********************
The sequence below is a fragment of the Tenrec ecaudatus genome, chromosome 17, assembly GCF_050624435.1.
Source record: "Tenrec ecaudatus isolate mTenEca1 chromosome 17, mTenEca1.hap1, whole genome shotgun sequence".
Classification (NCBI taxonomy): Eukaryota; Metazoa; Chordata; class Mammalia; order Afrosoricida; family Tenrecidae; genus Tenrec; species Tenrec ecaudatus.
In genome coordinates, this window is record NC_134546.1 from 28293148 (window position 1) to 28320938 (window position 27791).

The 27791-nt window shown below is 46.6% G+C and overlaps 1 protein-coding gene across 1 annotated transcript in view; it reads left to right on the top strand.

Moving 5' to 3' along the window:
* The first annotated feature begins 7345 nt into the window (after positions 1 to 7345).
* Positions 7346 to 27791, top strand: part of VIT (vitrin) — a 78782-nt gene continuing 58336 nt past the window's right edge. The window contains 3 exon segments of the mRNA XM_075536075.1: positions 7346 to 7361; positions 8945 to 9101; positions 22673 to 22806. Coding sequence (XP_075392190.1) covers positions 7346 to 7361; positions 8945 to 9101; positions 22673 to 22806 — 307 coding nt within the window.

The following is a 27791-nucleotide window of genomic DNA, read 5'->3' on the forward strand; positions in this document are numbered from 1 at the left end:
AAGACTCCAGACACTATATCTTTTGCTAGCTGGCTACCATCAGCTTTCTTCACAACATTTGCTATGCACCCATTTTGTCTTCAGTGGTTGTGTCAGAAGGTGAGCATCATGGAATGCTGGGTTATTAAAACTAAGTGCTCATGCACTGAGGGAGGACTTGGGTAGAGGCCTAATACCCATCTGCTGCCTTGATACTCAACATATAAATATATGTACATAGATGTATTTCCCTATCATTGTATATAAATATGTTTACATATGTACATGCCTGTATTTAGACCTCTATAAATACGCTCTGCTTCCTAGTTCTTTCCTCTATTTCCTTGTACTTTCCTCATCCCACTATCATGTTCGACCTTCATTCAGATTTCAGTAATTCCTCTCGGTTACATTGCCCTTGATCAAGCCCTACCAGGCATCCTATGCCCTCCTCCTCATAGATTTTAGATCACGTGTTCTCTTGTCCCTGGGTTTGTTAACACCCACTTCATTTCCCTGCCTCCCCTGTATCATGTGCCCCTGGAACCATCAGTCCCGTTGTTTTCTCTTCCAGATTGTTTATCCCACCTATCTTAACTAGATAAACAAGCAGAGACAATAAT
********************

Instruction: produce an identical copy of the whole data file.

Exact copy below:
The sequence below is a fragment of the Tenrec ecaudatus genome, chromosome 17, assembly GCF_050624435.1.
Source record: "Tenrec ecaudatus isolate mTenEca1 chromosome 17, mTenEca1.hap1, whole genome shotgun sequence".
Classification (NCBI taxonomy): Eukaryota; Metazoa; Chordata; class Mammalia; order Afrosoricida; family Tenrecidae; genus Tenrec; species Tenrec ecaudatus.
In genome coordinates, this window is record NC_134546.1 from 28293148 (window position 1) to 28320938 (window position 27791).

The 27791-nt window shown below is 46.6% G+C and overlaps 1 protein-coding gene across 1 annotated transcript in view; it reads left to right on the top strand.

Moving 5' to 3' along the window:
* The first annotated feature begins 7345 nt into the window (after positions 1 to 7345).
* Positions 7346 to 27791, top strand: part of VIT (vitrin) — a 78782-nt gene continuing 58336 nt past the window's right edge. The window contains 3 exon segments of the mRNA XM_075536075.1: positions 7346 to 7361; positions 8945 to 9101; positions 22673 to 22806. Coding sequence (XP_075392190.1) covers positions 7346 to 7361; positions 8945 to 9101; positions 22673 to 22806 — 307 coding nt within the window.

The following is a 27791-nucleotide window of genomic DNA, read 5'->3' on the forward strand; positions in this document are numbered from 1 at the left end:
AAGACTCCAGACACTATATCTTTTGCTAGCTGGCTACCATCAGCTTTCTTCACAACATTTGCTATGCACCCATTTTGTCTTCAGTGGTTGTGTCAGAAGGTGAGCATCATGGAATGCTGGGTTATTAAAACTAAGTGCTCATGCACTGAGGGAGGACTTGGGTAGAGGCCTAATACCCATCTGCTGCCTTGATACTCAACATATAAATATATGTACATAGATGTATTTCCCTATCATTGTATATAAATATGTTTACATATGTACATGCCTGTATTTAGACCTCTATAAATACGCTCTGCTTCCTAGTTCTTTCCTCTATTTCCTTGTACTTTCCTCATCCCACTATCATGTTCGACCTTCATTCAGATTTCAGTAATTCCTCTCGGTTACATTGCCCTTGATCAAGCCCTACCAGGCATCCTATGCCCTCCTCCTCATAGATTTTAGATCACGTGTTCTCTTGTCCCTGGGTTTGTTAACACCCACTTCATTTCCCTGCCTCCCCTGTATCATGTGCCCCTGGAACCATCAGTCCCGTTGTTTTCTCTTCCAGATTGTTTATCCCACCTATCTTAACTAGATAAACAAGCAGAGACAATAAT